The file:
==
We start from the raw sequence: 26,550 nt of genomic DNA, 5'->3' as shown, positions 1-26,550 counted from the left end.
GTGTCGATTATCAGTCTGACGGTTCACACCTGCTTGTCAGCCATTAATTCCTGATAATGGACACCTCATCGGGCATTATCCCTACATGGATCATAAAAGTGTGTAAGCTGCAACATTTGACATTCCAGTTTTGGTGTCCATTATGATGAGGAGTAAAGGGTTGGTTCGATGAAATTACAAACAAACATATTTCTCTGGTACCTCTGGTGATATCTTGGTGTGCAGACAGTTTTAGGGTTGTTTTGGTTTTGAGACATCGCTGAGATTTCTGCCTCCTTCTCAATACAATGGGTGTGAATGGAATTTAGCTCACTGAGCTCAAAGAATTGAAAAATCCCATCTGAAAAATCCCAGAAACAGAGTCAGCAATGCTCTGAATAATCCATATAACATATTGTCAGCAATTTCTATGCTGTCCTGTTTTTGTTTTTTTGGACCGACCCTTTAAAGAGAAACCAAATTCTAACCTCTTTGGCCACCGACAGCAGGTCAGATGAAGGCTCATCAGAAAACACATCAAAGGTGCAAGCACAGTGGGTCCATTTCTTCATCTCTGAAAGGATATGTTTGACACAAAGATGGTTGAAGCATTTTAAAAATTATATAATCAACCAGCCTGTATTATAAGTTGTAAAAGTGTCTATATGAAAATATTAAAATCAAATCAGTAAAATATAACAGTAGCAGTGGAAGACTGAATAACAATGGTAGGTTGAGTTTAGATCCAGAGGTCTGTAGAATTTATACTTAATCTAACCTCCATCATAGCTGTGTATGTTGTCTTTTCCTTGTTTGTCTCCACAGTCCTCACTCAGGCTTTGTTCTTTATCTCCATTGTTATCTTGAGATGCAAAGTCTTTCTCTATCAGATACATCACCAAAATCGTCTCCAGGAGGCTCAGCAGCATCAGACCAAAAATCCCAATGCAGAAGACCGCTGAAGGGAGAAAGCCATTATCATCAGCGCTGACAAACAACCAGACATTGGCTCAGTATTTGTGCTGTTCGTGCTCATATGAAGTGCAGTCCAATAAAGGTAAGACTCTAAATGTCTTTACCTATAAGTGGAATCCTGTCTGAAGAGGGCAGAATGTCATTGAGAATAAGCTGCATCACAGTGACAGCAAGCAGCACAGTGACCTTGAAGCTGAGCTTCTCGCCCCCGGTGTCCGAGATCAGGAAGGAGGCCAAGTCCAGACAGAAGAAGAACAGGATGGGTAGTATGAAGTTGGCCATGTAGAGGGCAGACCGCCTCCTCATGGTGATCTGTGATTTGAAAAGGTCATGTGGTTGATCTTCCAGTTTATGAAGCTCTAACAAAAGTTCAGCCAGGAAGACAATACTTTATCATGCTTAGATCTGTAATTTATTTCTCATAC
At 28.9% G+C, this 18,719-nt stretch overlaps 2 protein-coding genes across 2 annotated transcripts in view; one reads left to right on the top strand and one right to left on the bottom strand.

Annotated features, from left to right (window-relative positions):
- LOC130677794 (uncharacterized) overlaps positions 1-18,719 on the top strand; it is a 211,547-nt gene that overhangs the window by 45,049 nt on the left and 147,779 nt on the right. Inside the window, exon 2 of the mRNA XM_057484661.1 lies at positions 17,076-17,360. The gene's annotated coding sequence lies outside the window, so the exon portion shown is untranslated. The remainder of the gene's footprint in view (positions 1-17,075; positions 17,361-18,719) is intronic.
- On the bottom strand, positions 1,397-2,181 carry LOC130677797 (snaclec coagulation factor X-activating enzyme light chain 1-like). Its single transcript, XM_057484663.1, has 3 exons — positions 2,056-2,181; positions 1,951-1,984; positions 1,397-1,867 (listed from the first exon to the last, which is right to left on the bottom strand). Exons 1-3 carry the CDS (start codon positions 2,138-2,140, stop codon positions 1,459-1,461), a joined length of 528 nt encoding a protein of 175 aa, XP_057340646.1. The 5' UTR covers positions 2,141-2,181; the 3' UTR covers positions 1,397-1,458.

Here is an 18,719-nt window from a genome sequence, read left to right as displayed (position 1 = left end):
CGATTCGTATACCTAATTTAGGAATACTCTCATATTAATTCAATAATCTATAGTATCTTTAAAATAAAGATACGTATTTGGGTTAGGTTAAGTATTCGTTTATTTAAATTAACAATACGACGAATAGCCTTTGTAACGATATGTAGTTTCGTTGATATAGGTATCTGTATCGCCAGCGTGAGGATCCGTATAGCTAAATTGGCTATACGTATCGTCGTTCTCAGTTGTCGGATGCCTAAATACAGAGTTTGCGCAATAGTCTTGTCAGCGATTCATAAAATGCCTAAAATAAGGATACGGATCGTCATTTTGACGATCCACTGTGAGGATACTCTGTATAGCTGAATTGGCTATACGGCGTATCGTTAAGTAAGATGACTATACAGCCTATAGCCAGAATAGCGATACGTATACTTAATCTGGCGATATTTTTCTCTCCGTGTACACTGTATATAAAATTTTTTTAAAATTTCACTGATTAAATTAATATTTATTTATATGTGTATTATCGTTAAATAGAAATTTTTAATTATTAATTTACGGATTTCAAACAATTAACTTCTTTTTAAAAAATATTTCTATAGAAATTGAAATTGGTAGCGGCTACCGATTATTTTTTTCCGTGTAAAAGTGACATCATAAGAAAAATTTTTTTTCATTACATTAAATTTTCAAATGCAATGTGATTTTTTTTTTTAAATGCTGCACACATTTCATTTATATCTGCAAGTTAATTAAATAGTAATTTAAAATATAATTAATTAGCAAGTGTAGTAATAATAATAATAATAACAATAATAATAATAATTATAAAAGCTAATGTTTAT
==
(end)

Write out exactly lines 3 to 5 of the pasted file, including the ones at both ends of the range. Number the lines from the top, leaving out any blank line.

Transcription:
At 28.9% G+C, this 18,719-nt stretch overlaps 2 protein-coding genes across 2 annotated transcripts in view; one reads left to right on the top strand and one right to left on the bottom strand.

Annotated features, from left to right (window-relative positions):
- LOC130677794 (uncharacterized) overlaps positions 1-18,719 on the top strand; it is a 211,547-nt gene that overhangs the window by 45,049 nt on the left and 147,779 nt on the right. Inside the window, exon 2 of the mRNA XM_057484661.1 lies at positions 17,076-17,360. The gene's annotated coding sequence lies outside the window, so the exon portion shown is untranslated. The remainder of the gene's footprint in view (positions 1-17,075; positions 17,361-18,719) is intronic.